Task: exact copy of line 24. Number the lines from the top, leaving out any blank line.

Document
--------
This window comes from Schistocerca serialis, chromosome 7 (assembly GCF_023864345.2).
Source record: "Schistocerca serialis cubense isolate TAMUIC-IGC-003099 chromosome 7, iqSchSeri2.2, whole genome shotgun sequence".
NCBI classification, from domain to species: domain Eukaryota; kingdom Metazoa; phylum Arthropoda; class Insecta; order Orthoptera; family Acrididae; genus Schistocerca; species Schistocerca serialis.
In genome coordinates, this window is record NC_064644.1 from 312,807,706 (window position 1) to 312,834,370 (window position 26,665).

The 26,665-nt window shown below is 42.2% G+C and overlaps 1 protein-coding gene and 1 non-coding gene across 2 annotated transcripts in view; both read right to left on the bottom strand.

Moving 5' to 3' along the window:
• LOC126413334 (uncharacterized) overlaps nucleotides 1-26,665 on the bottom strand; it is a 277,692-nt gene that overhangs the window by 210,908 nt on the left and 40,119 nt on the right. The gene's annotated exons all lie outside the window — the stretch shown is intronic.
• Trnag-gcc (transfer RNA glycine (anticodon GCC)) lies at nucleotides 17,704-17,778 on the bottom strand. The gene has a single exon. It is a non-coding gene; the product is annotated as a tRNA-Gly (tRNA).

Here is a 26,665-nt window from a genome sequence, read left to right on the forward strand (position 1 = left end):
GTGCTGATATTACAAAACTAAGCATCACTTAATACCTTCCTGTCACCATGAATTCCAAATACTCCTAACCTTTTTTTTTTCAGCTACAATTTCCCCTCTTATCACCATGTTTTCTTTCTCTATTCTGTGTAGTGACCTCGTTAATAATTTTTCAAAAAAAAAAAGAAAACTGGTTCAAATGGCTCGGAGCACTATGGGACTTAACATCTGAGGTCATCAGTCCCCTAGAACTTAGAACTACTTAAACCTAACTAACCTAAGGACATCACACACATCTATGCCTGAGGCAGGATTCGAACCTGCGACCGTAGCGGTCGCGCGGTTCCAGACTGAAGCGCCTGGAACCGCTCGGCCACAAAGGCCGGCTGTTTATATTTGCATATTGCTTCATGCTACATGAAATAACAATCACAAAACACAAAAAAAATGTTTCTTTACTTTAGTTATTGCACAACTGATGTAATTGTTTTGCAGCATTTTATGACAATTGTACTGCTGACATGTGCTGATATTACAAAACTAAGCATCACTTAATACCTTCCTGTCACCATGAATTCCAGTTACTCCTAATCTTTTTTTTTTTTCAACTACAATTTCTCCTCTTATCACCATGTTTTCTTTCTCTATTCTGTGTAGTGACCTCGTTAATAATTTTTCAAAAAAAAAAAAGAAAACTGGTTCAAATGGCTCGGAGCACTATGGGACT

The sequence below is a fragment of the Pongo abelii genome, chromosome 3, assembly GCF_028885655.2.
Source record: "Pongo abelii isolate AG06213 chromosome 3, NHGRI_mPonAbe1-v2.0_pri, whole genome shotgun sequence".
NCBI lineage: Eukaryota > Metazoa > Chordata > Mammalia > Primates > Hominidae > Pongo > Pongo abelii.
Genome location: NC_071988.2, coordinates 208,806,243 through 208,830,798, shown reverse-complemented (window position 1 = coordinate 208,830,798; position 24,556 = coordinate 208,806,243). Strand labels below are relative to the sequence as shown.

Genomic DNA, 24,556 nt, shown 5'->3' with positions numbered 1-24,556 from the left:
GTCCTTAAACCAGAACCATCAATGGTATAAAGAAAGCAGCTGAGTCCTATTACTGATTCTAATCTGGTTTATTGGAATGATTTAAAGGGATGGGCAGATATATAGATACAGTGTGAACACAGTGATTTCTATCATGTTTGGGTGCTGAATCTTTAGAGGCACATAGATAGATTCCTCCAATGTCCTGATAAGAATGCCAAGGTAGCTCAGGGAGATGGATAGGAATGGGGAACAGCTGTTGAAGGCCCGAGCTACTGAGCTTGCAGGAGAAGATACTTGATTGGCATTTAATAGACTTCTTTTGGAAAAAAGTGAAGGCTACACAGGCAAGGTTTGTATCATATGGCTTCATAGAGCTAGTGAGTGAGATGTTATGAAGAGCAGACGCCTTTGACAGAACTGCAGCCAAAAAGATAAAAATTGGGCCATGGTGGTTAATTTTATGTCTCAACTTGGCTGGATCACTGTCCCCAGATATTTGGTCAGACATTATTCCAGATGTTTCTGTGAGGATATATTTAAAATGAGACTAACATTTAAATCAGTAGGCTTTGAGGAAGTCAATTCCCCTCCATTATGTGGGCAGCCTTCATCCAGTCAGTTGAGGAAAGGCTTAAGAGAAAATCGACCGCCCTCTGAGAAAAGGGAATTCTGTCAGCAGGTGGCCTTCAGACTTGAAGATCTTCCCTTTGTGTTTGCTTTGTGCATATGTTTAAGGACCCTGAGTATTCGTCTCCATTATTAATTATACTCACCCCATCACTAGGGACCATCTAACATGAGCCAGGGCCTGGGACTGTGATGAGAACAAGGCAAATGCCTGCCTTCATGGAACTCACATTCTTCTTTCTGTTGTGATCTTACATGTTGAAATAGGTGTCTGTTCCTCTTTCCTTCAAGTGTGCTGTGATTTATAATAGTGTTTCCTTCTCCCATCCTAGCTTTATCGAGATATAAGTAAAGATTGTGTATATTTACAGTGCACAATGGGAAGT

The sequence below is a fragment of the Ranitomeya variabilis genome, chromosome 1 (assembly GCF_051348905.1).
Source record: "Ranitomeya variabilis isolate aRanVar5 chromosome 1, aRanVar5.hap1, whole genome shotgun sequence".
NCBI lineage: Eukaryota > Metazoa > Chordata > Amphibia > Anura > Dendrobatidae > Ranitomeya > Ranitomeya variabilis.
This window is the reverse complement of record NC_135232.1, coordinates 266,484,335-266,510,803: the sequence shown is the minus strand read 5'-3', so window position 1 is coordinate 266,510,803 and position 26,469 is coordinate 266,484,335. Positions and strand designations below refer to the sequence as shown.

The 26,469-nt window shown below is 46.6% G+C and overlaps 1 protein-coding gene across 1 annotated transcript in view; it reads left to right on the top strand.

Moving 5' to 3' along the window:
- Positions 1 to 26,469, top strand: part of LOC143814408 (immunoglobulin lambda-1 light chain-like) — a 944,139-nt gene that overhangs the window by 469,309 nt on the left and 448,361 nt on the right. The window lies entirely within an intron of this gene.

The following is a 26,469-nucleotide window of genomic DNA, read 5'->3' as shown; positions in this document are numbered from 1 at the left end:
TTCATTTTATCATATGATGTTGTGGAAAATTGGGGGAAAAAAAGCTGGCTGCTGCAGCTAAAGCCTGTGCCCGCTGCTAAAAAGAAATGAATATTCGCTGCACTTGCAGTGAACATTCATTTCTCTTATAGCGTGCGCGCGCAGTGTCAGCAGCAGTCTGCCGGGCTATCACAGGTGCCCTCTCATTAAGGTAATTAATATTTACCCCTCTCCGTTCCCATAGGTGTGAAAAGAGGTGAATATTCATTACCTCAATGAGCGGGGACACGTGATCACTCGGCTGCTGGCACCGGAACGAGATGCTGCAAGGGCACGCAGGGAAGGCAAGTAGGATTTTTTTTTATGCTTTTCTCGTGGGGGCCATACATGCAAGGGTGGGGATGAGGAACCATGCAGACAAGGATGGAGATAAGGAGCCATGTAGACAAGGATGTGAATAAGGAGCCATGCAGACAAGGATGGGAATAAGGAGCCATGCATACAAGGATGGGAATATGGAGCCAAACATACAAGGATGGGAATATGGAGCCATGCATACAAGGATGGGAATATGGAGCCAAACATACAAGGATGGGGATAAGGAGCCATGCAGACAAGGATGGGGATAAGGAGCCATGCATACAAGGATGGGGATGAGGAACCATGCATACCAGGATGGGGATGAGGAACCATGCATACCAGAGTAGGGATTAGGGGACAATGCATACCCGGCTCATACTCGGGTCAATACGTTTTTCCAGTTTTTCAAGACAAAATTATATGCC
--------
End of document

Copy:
The following is a 26,469-nucleotide window of genomic DNA, read 5'->3' as shown; positions in this document are numbered from 1 at the left end: